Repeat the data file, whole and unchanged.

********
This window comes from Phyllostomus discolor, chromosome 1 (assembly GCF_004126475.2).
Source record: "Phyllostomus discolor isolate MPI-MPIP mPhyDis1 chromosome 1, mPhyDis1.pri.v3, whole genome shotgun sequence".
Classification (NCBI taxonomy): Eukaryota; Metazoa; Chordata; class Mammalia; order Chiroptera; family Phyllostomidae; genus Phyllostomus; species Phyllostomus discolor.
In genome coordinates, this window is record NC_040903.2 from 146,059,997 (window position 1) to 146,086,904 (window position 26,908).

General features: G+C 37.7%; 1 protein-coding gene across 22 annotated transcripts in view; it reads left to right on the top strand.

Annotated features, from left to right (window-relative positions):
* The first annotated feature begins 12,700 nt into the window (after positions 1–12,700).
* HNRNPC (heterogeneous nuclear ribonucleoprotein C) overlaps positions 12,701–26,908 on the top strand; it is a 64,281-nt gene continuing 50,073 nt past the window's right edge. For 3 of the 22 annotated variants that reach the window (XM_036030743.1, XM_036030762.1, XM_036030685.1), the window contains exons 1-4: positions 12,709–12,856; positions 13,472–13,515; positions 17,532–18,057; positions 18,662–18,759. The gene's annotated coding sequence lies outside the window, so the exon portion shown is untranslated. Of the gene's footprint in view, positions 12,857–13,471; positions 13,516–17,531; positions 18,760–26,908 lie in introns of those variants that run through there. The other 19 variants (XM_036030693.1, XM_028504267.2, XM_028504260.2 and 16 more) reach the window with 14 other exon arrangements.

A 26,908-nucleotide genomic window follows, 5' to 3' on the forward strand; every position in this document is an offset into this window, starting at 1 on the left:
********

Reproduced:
This window comes from Phyllostomus discolor, chromosome 1 (assembly GCF_004126475.2).
Source record: "Phyllostomus discolor isolate MPI-MPIP mPhyDis1 chromosome 1, mPhyDis1.pri.v3, whole genome shotgun sequence".
Classification (NCBI taxonomy): Eukaryota; Metazoa; Chordata; class Mammalia; order Chiroptera; family Phyllostomidae; genus Phyllostomus; species Phyllostomus discolor.
In genome coordinates, this window is record NC_040903.2 from 146,059,997 (window position 1) to 146,086,904 (window position 26,908).

General features: G+C 37.7%; 1 protein-coding gene across 22 annotated transcripts in view; it reads left to right on the top strand.

Annotated features, from left to right (window-relative positions):
* The first annotated feature begins 12,700 nt into the window (after positions 1–12,700).
* HNRNPC (heterogeneous nuclear ribonucleoprotein C) overlaps positions 12,701–26,908 on the top strand; it is a 64,281-nt gene continuing 50,073 nt past the window's right edge. For 3 of the 22 annotated variants that reach the window (XM_036030743.1, XM_036030762.1, XM_036030685.1), the window contains exons 1-4: positions 12,709–12,856; positions 13,472–13,515; positions 17,532–18,057; positions 18,662–18,759. The gene's annotated coding sequence lies outside the window, so the exon portion shown is untranslated. Of the gene's footprint in view, positions 12,857–13,471; positions 13,516–17,531; positions 18,760–26,908 lie in introns of those variants that run through there. The other 19 variants (XM_036030693.1, XM_028504267.2, XM_028504260.2 and 16 more) reach the window with 14 other exon arrangements.

A 26,908-nucleotide genomic window follows, 5' to 3' on the forward strand; every position in this document is an offset into this window, starting at 1 on the left: